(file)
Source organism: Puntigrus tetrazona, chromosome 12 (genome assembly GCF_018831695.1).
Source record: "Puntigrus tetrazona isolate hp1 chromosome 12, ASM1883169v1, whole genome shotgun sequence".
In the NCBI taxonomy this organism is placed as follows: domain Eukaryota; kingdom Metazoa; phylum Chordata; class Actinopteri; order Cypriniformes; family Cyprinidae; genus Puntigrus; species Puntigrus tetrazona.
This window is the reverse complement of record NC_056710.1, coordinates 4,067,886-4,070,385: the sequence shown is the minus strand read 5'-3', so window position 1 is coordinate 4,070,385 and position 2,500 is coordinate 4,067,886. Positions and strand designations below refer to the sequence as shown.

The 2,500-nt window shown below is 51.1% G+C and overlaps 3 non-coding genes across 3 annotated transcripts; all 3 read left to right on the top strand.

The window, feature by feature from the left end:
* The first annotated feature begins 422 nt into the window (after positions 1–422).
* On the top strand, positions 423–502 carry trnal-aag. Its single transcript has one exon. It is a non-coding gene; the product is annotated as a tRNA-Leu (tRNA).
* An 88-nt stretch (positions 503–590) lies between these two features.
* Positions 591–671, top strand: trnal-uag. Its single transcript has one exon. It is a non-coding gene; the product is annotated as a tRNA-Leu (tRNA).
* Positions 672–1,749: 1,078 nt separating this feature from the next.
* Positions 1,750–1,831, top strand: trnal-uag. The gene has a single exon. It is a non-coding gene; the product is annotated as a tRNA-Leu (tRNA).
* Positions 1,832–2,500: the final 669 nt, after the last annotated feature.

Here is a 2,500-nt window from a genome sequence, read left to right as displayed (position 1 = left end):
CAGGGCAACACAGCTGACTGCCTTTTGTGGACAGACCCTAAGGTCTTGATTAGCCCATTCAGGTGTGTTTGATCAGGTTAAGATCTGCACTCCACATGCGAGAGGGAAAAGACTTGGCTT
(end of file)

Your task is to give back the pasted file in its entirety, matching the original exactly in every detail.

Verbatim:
Source organism: Puntigrus tetrazona, chromosome 12 (genome assembly GCF_018831695.1).
Source record: "Puntigrus tetrazona isolate hp1 chromosome 12, ASM1883169v1, whole genome shotgun sequence".
In the NCBI taxonomy this organism is placed as follows: domain Eukaryota; kingdom Metazoa; phylum Chordata; class Actinopteri; order Cypriniformes; family Cyprinidae; genus Puntigrus; species Puntigrus tetrazona.
This window is the reverse complement of record NC_056710.1, coordinates 4,067,886-4,070,385: the sequence shown is the minus strand read 5'-3', so window position 1 is coordinate 4,070,385 and position 2,500 is coordinate 4,067,886. Positions and strand designations below refer to the sequence as shown.

The 2,500-nt window shown below is 51.1% G+C and overlaps 3 non-coding genes across 3 annotated transcripts; all 3 read left to right on the top strand.

The window, feature by feature from the left end:
* The first annotated feature begins 422 nt into the window (after positions 1–422).
* On the top strand, positions 423–502 carry trnal-aag. Its single transcript has one exon. It is a non-coding gene; the product is annotated as a tRNA-Leu (tRNA).
* An 88-nt stretch (positions 503–590) lies between these two features.
* Positions 591–671, top strand: trnal-uag. Its single transcript has one exon. It is a non-coding gene; the product is annotated as a tRNA-Leu (tRNA).
* Positions 672–1,749: 1,078 nt separating this feature from the next.
* Positions 1,750–1,831, top strand: trnal-uag. The gene has a single exon. It is a non-coding gene; the product is annotated as a tRNA-Leu (tRNA).
* Positions 1,832–2,500: the final 669 nt, after the last annotated feature.

Here is a 2,500-nt window from a genome sequence, read left to right as displayed (position 1 = left end):
CAGGGCAACACAGCTGACTGCCTTTTGTGGACAGACCCTAAGGTCTTGATTAGCCCATTCAGGTGTGTTTGATCAGGTTAAGATCTGCACTCCACATGCGAGAGGGAAAAGACTTGGCTT